The Lake County Agricultural Society was established in 1840. This is the same year that the Ohio Legislature allowed the northern portion of Geauga County to divide and form the smallest county in Ohio-Lake County. Although the activities of our society date back to the origins of the Geauga County Fair because members of our area participated in that Fair, the first County Fair of the new Lake County was held in 1850. The location of the Fairgrounds was on Bank Street east of the Painesville Red Cross Building in the mailto:firstname.lastname@example.orgCummings allotment. Members were given eight tickets to the Fair for one dollar. This also entitled them to free admission for their horses and carriages. No pool, or betting was allowed and the last day of the Fair was reserved for the sale or exchange of livestock.
In 1880 a premium was offered to the person bringing the most dog scalps but by 1885 the dog population was apparently reduced and the premium was offered for woodchuck scalps instead. There were plowing contests, displays of stoves, organs, homemade horseshoes, home tanned hides and homemade perfumes.
In 1894 the Fair Board asked the County Commissioners for financial assistance. The Commissioners readily recognized the need but the County Prosecutor ruled that money could not be expended for this purpose. They had no choice but to submit a bond issue for Fair activities to the electorate. The Fair was on hard times for it was still in the depression year of 1894 and the issue failed. The Lake County Agricultural Society disbanded at that time and reorganized in 1911 with greater financial support.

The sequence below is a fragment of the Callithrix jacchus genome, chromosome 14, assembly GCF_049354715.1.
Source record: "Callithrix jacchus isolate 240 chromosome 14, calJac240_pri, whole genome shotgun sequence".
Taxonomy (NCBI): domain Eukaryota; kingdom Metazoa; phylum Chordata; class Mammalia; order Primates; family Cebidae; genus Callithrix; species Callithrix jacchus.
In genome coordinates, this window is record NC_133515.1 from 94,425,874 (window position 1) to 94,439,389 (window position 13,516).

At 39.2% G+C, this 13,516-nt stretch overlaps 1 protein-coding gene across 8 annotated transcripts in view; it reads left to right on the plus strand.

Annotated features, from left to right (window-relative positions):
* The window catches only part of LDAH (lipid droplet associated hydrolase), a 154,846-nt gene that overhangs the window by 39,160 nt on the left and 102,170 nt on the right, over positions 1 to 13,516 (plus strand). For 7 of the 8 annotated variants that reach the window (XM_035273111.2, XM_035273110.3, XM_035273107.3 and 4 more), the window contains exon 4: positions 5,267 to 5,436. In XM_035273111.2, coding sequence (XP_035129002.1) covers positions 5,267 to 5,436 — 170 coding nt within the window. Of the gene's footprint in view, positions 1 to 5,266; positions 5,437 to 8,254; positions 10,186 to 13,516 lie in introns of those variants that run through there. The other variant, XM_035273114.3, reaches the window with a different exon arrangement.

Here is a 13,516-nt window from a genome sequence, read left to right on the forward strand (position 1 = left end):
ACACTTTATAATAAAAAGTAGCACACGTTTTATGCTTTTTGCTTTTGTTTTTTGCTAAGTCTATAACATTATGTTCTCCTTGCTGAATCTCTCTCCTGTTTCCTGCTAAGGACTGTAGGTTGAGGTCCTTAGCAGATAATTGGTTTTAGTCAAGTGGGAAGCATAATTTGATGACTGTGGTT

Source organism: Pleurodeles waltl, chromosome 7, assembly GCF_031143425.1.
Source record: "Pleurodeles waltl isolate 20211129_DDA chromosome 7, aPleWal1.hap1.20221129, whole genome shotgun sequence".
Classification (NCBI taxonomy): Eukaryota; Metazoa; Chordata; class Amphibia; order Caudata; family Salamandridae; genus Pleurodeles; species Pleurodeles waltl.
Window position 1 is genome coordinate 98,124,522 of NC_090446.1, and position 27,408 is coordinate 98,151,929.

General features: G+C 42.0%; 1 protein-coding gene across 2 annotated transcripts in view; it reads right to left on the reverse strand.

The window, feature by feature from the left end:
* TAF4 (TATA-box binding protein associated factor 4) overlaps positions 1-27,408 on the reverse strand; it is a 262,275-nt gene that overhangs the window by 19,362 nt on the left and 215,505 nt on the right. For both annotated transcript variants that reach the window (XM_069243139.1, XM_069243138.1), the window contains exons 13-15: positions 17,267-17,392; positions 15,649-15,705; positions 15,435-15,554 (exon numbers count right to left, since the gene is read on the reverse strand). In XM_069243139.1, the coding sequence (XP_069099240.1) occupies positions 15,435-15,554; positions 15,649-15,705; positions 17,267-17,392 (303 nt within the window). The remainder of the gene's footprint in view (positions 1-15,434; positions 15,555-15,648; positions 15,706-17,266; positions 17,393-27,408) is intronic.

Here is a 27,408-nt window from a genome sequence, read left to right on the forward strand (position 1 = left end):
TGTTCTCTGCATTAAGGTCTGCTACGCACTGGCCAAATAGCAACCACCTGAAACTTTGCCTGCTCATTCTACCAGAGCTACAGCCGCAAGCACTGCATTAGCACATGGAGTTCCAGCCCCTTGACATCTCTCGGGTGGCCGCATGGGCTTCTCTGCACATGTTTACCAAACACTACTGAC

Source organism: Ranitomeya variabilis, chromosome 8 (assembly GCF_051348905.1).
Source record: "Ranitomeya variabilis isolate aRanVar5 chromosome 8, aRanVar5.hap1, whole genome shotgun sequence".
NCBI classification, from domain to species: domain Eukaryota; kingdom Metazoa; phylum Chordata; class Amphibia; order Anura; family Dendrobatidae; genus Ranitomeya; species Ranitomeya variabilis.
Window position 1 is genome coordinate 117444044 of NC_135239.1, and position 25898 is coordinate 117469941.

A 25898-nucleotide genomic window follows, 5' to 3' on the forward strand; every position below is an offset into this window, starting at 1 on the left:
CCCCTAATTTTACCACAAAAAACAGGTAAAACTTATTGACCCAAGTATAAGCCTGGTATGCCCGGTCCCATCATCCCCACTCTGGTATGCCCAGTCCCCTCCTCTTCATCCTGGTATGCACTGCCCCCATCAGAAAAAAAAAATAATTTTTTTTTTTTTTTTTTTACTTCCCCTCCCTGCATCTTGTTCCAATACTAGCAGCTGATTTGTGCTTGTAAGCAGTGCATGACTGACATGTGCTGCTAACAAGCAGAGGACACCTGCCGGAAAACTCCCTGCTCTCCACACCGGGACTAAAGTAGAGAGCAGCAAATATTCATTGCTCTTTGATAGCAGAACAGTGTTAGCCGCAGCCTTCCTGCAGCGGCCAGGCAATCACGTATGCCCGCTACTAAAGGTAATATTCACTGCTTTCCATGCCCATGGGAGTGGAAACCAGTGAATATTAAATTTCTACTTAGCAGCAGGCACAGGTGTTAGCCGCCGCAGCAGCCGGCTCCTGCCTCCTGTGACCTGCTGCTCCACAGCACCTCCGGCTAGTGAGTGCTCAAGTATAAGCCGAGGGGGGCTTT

That same year they purchased property from various families at the present site and the first new Fair was held in 1912. The "Log Cabin" was built in 1915 with materials donated to the Fair Board by descendants of the original settlers of the county. When the gates were opened on the first County Fair to be held in eighteen years, more than 28,000 people scattered themselves around the sixty-five acres comprising the new fairgrounds. The realization slowly dawned that Lake County was one of the leaders in the United States in the development of blooded livestock of all varieties. Lake County, in 1912, was famed as the home of numerous steamship companies and the paradise of Cleveland industrialist "gentlemen farmers" who raised the most fancy grades of blooded livestock. The first new Fair exhibited more than half a million dollars worth of fancy cattle, thoroughbred horses, choicest hogs, best bred sheep and other kinds of fine blooded animals housed in the County. A Grandstand was constructed in 1913 but was destroyed by fire in 1964 and was subsequently rebuilt.
The Lake County Fair still enjoys the support of local industry and agriculture as well as that of the community at large. There are old buildings as well as new buildings reflecting the diverse nature of modern Lake County. There are buildings and activities that blend our combination of industry and agriculture to the best interests of both endeavors and, certainly, the best interests of Lake County, Ohio. Welcome to the Lake County Fair.